A theme song centred on the protagonist who is struggling to find his own identity, 'Kaun Hoon Main' has a rock setting to it and takes some time before it leaves an impression for the listener. Of course the sad setting of the track as well as an inherent situational appeal means that 'Kaun Hoon Main' is not the next chartbuster in the making. Still, the Western arrangements to the song helps it from turning into a complete pushover as 'Kaun Hoon Main' (which later appears in a 'Dance Mix' and 'Lounge Mix' version) holds on reasonably well and ensures that it goes well with the narrative.
Prince gets an item number for itself in the shape of 'Jiyara Jiyara' which has the kind of lyrics that Sameer has been living with for decades now. Though there is nothing novel about the words that are handed over to Alisha Chinoy, credit to her and composer Sachin Gupta who save the number from turning into a complete disappointment. Together, they give a Western treatment to the song (and later do a good fusion in the 'Bhangra Mix' version), hence making it sound contemporary at the least. Expect soaring temperatures when the song is played on screen, especially due to the way Alisha Chinoy goes about singing this number with Hard Kaur coming up with her rap inputs.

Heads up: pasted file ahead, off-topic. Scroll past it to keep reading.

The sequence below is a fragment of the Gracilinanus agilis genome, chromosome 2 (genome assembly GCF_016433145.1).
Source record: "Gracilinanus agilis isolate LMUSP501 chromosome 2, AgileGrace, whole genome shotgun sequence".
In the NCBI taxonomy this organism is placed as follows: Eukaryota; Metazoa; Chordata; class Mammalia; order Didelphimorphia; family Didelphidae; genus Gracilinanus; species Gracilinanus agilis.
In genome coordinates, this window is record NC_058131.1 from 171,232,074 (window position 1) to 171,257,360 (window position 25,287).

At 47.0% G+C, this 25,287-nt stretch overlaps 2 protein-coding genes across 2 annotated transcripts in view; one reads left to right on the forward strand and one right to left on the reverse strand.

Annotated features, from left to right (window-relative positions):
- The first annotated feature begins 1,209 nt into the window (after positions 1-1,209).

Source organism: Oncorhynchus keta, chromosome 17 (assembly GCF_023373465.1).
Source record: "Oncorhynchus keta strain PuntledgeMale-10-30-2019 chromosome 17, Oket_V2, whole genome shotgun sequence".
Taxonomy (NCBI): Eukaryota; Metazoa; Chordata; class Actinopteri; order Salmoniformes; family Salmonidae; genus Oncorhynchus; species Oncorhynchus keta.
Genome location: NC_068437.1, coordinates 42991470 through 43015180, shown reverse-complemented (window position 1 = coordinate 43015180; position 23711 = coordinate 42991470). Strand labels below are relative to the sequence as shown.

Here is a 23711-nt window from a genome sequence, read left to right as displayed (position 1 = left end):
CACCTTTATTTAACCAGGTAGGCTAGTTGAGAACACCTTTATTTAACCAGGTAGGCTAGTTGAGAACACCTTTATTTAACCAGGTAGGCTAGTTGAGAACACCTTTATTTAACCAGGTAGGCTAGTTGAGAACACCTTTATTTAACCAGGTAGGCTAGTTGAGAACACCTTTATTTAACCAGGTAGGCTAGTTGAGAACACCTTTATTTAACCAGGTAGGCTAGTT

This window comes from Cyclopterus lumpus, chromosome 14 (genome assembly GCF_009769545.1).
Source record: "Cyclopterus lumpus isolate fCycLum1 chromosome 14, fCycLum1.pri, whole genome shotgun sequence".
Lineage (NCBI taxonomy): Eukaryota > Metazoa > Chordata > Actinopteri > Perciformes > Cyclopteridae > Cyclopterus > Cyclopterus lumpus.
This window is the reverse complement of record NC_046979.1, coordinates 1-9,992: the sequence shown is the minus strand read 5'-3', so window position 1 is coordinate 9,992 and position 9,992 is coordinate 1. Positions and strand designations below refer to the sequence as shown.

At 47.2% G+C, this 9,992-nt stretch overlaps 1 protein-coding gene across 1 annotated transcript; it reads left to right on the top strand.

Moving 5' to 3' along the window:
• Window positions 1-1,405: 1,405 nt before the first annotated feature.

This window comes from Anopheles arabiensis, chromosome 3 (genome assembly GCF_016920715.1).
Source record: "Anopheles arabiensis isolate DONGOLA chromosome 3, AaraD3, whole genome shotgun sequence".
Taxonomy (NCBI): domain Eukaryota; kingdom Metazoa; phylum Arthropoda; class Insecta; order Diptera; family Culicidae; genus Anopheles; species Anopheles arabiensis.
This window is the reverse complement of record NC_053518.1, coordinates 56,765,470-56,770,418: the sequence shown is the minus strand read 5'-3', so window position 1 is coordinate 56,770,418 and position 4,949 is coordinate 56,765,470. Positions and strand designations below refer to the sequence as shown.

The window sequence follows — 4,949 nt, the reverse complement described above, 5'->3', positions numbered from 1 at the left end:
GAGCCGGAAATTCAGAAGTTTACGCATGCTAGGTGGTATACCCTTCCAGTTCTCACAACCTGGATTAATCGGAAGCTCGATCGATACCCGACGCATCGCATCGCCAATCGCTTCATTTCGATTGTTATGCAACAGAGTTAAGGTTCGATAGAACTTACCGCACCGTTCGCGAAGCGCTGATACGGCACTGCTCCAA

Monali Thakur gets a solo for herself in the form of 'Ishq Mein' which keeps the upbeat mood of the album intact. There is a sense of seduction prevalent right through this song which doesn't boast of any path breaking lyrics but yet again finds a place for itself courtesy the composer and the singer. A love song where the female protagonist is craving for attention, 'Ishq Mein' gels well with the overall mood of the album and turns out to be a decent inclusion.
Later arrives the 'Prince - Mega Mix' which is indeed a mega version considering its running length of 7 minutes. A dance floor track that has to be put on blazing volume to be enjoyed, it is an amalgamation of number of songs from the album and hence sees Atif Aslam, Shreya Ghoshal, Alisha Chinoy and Hard Kaur coming together all over again. It would be interesting to see if a music video is built around 'Prince - Mega Mix'. Prince concludes with a 1 minute theme track titled 'Prince - Theme' which plays its role of 'rounding up the album' quite well. A high energy close to an overall high energy album.
As stated earlier, the USP of Prince is its high energy. Regardless of the lyrics or the heard before feel of a couple of songs, Prince works because young composer Sachin Gupta ensures that there is an upbeat mood to each and every song, whether it is the theme track, sad track, love song or an item number. He never lets the tempo slow down for Prince which goes well with the thriller mood of the film. No, Prince is not an album which would be heard six months down the line. However, when heard with the narrative of the film, Prince should do well for the moment.
Tere Liye, Aa Bhi Ja Sanam, O Mere Khuda